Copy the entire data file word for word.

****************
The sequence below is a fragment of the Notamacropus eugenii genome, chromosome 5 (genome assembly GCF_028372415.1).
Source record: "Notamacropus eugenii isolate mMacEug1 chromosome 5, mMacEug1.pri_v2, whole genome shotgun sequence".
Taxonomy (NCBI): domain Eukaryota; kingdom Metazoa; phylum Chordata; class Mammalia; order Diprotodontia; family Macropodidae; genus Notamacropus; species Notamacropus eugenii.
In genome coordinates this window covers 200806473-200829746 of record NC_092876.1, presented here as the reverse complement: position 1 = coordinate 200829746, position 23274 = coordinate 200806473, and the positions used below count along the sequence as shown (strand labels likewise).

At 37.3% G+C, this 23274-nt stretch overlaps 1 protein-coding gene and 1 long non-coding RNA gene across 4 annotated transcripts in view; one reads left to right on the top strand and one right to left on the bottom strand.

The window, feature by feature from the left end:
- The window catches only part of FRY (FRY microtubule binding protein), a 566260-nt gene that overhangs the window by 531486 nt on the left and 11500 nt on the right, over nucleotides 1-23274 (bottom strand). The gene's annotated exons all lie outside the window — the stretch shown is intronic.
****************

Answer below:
The sequence below is a fragment of the Notamacropus eugenii genome, chromosome 5 (genome assembly GCF_028372415.1).
Source record: "Notamacropus eugenii isolate mMacEug1 chromosome 5, mMacEug1.pri_v2, whole genome shotgun sequence".
Taxonomy (NCBI): domain Eukaryota; kingdom Metazoa; phylum Chordata; class Mammalia; order Diprotodontia; family Macropodidae; genus Notamacropus; species Notamacropus eugenii.
In genome coordinates this window covers 200806473-200829746 of record NC_092876.1, presented here as the reverse complement: position 1 = coordinate 200829746, position 23274 = coordinate 200806473, and the positions used below count along the sequence as shown (strand labels likewise).

At 37.3% G+C, this 23274-nt stretch overlaps 1 protein-coding gene and 1 long non-coding RNA gene across 4 annotated transcripts in view; one reads left to right on the top strand and one right to left on the bottom strand.

The window, feature by feature from the left end:
- The window catches only part of FRY (FRY microtubule binding protein), a 566260-nt gene that overhangs the window by 531486 nt on the left and 11500 nt on the right, over nucleotides 1-23274 (bottom strand). The gene's annotated exons all lie outside the window — the stretch shown is intronic.